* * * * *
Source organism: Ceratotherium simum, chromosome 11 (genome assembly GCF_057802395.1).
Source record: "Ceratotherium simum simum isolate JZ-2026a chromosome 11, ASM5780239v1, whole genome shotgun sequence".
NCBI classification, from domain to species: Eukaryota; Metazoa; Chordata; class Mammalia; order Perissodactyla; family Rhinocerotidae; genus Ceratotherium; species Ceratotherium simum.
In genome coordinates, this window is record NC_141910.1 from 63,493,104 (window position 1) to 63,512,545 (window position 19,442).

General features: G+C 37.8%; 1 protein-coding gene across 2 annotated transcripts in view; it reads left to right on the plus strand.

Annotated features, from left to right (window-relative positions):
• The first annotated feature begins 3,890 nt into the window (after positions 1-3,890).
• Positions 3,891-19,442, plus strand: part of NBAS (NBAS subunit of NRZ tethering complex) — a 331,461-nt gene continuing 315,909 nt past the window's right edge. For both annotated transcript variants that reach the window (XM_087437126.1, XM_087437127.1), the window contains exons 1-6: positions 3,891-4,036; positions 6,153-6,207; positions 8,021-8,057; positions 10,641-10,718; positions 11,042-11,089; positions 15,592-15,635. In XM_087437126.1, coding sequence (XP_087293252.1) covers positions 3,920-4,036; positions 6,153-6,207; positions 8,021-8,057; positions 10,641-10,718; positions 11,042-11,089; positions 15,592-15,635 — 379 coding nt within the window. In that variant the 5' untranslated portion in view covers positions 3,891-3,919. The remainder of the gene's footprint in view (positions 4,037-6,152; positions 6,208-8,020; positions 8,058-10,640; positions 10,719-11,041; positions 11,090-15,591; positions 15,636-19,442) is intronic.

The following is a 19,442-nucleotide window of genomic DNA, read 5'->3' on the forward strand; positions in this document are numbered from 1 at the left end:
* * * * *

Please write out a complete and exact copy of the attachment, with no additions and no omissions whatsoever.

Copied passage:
Source organism: Ceratotherium simum, chromosome 11 (genome assembly GCF_057802395.1).
Source record: "Ceratotherium simum simum isolate JZ-2026a chromosome 11, ASM5780239v1, whole genome shotgun sequence".
NCBI classification, from domain to species: Eukaryota; Metazoa; Chordata; class Mammalia; order Perissodactyla; family Rhinocerotidae; genus Ceratotherium; species Ceratotherium simum.
In genome coordinates, this window is record NC_141910.1 from 63,493,104 (window position 1) to 63,512,545 (window position 19,442).

General features: G+C 37.8%; 1 protein-coding gene across 2 annotated transcripts in view; it reads left to right on the plus strand.

Annotated features, from left to right (window-relative positions):
• The first annotated feature begins 3,890 nt into the window (after positions 1-3,890).
• Positions 3,891-19,442, plus strand: part of NBAS (NBAS subunit of NRZ tethering complex) — a 331,461-nt gene continuing 315,909 nt past the window's right edge. For both annotated transcript variants that reach the window (XM_087437126.1, XM_087437127.1), the window contains exons 1-6: positions 3,891-4,036; positions 6,153-6,207; positions 8,021-8,057; positions 10,641-10,718; positions 11,042-11,089; positions 15,592-15,635. In XM_087437126.1, coding sequence (XP_087293252.1) covers positions 3,920-4,036; positions 6,153-6,207; positions 8,021-8,057; positions 10,641-10,718; positions 11,042-11,089; positions 15,592-15,635 — 379 coding nt within the window. In that variant the 5' untranslated portion in view covers positions 3,891-3,919. The remainder of the gene's footprint in view (positions 4,037-6,152; positions 6,208-8,020; positions 8,058-10,640; positions 10,719-11,041; positions 11,090-15,591; positions 15,636-19,442) is intronic.

The following is a 19,442-nucleotide window of genomic DNA, read 5'->3' on the forward strand; positions in this document are numbered from 1 at the left end: